Those Electronics for Imaging (Nasdaq: EFII) execs are backing up their bullishness with a few bucks. Shares of the company were rocked Tuesday after the company issued a profit warning, but officials plan to buy back $100 million of its shares -- starting today.
Lost in the second quarter outlook was the fact that Electronics for Imaging, which makes networked digital printing software, authorized a big stock buyback. According to officials, there's a 48-hour blackout window from the time a company announces a buyback to the time it actually starts buying.
CFO Joseph Cutts said Wednesday at the PaineWebber Technology and Growth Conference that EFI (profile) would start buying shares as early as this morning. When asked if EFI would spend $100 million by the end of 2000, Cutts said, "it could be within a week." He was only half joking -- the company would have to stop buying the closer it gets to its earnings report.
You could be wary about EFI, but usually when lots of dough goes pouring into a stock it goes up. This common knowledge could be the reason many investors were overheard saying yesterday, "I'll play it for a couple weeks."
A couple weeks, or $40 a share to be exact. Cutts said the buyback wouldn't be accretive to earnings per share beyond the $40 range.
So why should EFI be so bullish about its own stock when it's going to miss estimates by a wide margin and fall about $20 million short of its sales target?
The company said it would post a profit of between 38 cents to 40 cents a share in the quarter, well below the First Call Corp. consensus estimate of 51 cents a share. It also sees total sales coming in around $150 million, slightly lower than the $152 million it recorded in the first quarter.
CEO Guy Gecht said the second quarter was a blip. "There is no long-term issue," he said. "We're either keeping or growing market share."
"It's a growing market," said Cutts. "It's a question of when not if."
But the second half also won't be easy for EFI. The company projects growth of 10 percent to 13 percent compared to a year ago. Product delays from original equipment manufacturers that bundle EFI software are partially to blame.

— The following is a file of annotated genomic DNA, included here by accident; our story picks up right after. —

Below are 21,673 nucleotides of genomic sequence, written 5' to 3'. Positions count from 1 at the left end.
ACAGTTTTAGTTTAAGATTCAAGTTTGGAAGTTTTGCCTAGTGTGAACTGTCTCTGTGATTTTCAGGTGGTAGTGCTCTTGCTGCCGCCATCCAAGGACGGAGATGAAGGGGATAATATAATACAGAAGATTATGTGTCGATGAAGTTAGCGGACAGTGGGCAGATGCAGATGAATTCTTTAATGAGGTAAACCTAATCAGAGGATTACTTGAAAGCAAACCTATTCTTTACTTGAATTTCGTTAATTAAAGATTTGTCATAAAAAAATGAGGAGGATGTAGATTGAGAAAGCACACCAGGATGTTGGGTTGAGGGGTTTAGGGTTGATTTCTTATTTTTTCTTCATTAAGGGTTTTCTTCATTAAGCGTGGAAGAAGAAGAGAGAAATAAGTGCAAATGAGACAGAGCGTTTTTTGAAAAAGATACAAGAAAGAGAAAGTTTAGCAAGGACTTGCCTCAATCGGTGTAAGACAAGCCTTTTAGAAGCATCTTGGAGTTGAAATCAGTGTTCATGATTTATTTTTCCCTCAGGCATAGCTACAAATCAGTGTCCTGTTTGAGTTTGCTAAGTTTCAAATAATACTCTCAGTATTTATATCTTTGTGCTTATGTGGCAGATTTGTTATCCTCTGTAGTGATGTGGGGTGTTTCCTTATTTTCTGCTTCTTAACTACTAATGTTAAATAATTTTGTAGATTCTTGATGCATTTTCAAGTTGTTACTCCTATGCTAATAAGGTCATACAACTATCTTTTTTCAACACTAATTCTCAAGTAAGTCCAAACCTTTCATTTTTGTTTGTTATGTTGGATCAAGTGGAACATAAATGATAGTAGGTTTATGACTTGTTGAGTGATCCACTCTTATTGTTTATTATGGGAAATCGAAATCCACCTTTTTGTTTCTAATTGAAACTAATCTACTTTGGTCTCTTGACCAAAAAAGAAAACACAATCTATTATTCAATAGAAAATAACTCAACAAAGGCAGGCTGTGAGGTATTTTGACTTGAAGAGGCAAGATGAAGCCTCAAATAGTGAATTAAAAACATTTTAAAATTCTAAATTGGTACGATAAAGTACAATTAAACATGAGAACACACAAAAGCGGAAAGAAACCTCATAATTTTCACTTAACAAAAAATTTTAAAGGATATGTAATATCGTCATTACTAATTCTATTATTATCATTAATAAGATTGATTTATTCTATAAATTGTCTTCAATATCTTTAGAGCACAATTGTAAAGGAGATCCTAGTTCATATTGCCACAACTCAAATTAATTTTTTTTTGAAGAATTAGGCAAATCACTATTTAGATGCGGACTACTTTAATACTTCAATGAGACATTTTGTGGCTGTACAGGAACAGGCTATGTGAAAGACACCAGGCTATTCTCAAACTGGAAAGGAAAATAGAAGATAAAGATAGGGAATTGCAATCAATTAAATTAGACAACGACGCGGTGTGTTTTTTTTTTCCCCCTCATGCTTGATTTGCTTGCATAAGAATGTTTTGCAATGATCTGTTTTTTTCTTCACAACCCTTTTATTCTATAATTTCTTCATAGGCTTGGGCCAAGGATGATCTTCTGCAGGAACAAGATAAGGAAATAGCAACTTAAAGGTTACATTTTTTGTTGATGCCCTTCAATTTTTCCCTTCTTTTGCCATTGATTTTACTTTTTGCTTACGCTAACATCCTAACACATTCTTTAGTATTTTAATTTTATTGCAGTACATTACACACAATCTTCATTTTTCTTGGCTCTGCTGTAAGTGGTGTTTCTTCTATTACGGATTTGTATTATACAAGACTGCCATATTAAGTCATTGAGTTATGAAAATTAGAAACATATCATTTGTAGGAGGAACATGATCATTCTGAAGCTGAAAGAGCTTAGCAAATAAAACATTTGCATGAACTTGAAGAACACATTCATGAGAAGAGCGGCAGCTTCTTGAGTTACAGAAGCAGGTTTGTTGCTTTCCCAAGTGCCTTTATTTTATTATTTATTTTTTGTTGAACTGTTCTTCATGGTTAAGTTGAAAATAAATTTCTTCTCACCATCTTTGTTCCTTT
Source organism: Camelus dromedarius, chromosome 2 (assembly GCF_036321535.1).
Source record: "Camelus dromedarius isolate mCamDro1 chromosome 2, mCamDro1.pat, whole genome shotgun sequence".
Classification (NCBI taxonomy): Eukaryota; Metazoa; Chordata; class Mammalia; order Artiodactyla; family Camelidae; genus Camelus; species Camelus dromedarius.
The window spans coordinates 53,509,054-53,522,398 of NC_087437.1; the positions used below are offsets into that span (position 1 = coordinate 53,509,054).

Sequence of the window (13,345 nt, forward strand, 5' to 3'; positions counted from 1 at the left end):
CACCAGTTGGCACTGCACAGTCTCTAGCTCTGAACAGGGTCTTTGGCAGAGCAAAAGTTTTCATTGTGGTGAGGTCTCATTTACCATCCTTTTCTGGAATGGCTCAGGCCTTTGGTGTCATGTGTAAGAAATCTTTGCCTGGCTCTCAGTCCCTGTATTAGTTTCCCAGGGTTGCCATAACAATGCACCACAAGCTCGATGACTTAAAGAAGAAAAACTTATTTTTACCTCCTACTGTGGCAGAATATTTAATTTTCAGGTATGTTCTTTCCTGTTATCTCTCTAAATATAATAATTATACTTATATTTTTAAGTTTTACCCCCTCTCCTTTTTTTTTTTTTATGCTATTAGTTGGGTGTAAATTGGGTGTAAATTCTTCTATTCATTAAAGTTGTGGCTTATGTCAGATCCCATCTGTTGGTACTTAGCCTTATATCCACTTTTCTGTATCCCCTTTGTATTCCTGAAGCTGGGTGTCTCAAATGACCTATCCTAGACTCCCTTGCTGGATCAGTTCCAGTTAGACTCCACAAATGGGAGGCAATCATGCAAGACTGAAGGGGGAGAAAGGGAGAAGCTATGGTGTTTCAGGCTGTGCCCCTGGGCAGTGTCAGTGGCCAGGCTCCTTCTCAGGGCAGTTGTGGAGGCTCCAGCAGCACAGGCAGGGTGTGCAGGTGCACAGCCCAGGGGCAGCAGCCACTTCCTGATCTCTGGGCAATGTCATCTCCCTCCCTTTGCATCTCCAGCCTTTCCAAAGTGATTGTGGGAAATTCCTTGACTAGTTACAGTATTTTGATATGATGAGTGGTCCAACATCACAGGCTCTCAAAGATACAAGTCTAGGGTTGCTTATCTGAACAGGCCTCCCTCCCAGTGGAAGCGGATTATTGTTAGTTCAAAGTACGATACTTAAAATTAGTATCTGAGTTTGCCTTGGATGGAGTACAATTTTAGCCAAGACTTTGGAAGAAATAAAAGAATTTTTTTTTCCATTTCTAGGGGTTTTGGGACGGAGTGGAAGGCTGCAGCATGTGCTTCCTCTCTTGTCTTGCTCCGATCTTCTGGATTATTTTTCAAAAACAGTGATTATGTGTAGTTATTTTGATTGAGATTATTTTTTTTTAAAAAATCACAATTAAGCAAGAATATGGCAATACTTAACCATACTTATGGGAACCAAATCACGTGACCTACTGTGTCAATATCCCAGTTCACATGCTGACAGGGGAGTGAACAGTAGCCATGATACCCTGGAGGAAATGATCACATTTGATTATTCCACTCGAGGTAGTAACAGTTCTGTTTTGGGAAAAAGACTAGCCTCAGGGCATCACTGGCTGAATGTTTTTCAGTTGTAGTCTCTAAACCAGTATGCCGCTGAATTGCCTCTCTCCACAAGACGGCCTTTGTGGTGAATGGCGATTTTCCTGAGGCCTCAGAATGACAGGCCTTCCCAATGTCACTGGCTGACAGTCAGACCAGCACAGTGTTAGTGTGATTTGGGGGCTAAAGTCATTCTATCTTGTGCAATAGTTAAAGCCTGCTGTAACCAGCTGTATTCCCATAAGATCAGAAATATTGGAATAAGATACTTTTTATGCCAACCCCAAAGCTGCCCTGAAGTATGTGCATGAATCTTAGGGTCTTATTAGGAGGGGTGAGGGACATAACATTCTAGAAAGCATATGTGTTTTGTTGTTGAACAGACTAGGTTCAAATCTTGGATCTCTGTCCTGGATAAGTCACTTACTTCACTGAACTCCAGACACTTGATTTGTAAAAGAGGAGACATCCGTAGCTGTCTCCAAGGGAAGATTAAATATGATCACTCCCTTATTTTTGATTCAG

Officials said major partners such as Hewlett-Packard (NYSE: HWP), Canon and Xerox were pushing back product rollouts until the first quarter of 2001. EFI embeds its software into printers and other products. Once the new products roll out, EFI's sales will roll in.
EFI said it will continue to invest in its technology and expand into services and consulting. The company has developed technology that zaps white board scribbling to the Web.
The company could do well for one simple reason: Folks tend to print as much as they surf the Web. Meanwhile, as long as color printing continues to get faster EFI will thrive -- the company makes color printer servers.
And EFI also has about $500 million in cash, or $8.50 a share, for strategic acquisitions.
MCI WorldCom (Nasdaq: WCOM) Vice Chairman John Sidgmore is very optimistic about the growth of the Web. To illustrate his point, he used charts from Chase H&Q and Morgan Stanley Dean Witter.
The problem? He was speaking at a PaineWebber conference much to the in-house analysts' chagrin.
On other, much more notable, topics, Sidgmore said the company is essentially buying Sprint (NYSE: FON) for its wireless PCS (NYSE: PCS) unit. "Wireless is the next great growth platform," he said.
It'll all work out fine -- if only regulators approve the marriage. But Sidgmore added that he feels better about approval than he did just a few weeks ago.
Broadcom copies Cisco acquisition strategy
Doesn't this sound familiar? A big company just can't stop acquiring small startups with no revenue and hot technology.
Sounds a lot like Cisco (Nasdaq: CSCO). It's also a lot like Broadcom (Nasdaq: BRCM). The communications chipmaker has made nine acquisitions in recent months and has no plans of slowing down.
"We'll continue to be aggressive," said William Ruehle, Broadcom chief financial officer. "If you look at the Cisco model, there are similarities here."
Ruehle said acquisitions are the best way to get engineers. Broadcom has lost less than two dozen employees since going public, and has 800 engineers out of 1,200 employees.